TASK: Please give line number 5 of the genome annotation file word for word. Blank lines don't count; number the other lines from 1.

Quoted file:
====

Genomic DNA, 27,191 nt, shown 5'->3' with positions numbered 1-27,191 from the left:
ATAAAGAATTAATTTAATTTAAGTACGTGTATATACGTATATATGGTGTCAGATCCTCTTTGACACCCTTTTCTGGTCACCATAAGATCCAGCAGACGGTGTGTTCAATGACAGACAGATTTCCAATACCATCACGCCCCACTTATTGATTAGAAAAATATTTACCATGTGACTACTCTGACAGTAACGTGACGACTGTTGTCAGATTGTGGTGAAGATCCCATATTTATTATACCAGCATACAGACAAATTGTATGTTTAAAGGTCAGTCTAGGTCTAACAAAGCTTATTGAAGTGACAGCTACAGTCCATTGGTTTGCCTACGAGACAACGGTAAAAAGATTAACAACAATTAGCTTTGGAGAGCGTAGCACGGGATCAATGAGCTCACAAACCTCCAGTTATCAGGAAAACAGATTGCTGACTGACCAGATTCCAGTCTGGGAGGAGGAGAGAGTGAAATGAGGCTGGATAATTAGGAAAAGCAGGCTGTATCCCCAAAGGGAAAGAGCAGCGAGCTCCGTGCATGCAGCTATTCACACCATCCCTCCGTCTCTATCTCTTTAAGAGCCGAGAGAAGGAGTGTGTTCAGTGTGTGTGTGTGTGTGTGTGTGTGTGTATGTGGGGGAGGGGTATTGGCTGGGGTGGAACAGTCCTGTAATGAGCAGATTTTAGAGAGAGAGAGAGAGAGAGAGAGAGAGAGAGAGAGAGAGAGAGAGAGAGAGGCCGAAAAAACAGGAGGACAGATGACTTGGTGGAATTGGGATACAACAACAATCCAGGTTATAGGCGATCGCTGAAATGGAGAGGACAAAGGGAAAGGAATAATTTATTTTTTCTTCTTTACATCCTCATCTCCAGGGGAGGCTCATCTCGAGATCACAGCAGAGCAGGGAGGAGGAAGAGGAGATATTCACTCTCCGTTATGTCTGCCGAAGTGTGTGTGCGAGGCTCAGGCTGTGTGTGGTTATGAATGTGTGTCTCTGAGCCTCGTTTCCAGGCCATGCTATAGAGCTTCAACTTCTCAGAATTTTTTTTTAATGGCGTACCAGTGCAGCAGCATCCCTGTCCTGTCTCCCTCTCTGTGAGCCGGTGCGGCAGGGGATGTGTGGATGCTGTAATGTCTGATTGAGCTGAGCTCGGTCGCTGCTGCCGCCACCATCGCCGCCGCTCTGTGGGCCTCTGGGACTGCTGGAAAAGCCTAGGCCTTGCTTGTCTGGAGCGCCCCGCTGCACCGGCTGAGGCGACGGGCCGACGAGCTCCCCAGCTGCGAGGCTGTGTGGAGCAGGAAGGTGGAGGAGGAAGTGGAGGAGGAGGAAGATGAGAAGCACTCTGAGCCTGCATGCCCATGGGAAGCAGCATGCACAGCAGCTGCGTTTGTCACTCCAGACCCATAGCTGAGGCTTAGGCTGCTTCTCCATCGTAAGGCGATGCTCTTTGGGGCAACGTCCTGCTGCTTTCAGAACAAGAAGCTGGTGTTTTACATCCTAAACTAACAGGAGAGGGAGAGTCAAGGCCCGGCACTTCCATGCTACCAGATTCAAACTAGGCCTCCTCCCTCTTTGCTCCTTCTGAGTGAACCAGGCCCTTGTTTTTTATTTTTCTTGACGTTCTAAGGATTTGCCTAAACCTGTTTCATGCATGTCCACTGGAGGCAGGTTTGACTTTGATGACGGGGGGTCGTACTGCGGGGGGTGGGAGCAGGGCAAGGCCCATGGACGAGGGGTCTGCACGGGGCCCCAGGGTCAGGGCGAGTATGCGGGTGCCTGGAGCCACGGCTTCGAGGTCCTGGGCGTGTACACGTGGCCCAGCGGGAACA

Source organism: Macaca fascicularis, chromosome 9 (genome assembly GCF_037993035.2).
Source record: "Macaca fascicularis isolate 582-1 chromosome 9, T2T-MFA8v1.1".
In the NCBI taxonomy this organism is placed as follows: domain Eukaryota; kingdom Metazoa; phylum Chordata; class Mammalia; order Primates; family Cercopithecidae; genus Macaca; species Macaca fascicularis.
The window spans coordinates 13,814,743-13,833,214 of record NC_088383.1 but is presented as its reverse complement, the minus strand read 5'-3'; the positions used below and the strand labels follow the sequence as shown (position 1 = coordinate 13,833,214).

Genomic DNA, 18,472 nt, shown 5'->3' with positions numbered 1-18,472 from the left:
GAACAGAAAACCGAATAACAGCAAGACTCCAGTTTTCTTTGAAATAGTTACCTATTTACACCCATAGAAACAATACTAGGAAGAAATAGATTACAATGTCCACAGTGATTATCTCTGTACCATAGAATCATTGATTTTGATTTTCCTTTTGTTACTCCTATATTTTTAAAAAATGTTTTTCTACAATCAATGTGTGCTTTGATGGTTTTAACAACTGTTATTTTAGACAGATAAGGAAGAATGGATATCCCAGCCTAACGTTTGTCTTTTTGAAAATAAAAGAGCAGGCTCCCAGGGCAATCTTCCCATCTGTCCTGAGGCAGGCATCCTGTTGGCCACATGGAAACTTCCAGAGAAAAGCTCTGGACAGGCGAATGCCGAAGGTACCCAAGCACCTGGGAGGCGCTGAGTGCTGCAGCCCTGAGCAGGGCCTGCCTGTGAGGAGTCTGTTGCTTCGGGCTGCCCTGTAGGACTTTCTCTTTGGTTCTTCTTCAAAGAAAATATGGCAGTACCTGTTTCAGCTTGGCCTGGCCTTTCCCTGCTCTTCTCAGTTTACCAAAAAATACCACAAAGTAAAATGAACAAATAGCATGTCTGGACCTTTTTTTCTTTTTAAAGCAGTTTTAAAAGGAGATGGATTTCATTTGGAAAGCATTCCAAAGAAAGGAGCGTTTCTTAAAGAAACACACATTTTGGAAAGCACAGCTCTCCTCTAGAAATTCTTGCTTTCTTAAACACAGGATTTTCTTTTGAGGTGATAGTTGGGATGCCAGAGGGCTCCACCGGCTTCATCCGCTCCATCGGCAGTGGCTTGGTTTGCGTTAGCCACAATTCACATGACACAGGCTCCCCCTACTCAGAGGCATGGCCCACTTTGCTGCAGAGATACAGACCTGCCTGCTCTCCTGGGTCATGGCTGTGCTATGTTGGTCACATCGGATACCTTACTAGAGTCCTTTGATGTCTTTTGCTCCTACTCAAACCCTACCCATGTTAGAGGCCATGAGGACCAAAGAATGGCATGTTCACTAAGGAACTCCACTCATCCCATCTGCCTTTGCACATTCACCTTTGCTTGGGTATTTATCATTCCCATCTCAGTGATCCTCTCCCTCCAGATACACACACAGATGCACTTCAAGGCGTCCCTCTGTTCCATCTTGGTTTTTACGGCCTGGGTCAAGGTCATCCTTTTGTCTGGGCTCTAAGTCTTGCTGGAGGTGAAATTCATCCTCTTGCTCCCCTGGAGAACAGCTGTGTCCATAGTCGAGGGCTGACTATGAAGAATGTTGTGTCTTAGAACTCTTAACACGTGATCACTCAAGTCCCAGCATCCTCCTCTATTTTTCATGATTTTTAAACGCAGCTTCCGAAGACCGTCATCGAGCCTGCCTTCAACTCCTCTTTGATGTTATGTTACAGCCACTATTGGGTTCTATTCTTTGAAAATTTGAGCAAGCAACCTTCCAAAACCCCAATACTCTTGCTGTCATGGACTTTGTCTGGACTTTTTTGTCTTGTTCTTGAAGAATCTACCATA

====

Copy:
In the NCBI taxonomy this organism is placed as follows: domain Eukaryota; kingdom Metazoa; phylum Chordata; class Mammalia; order Primates; family Cercopithecidae; genus Macaca; species Macaca fascicularis.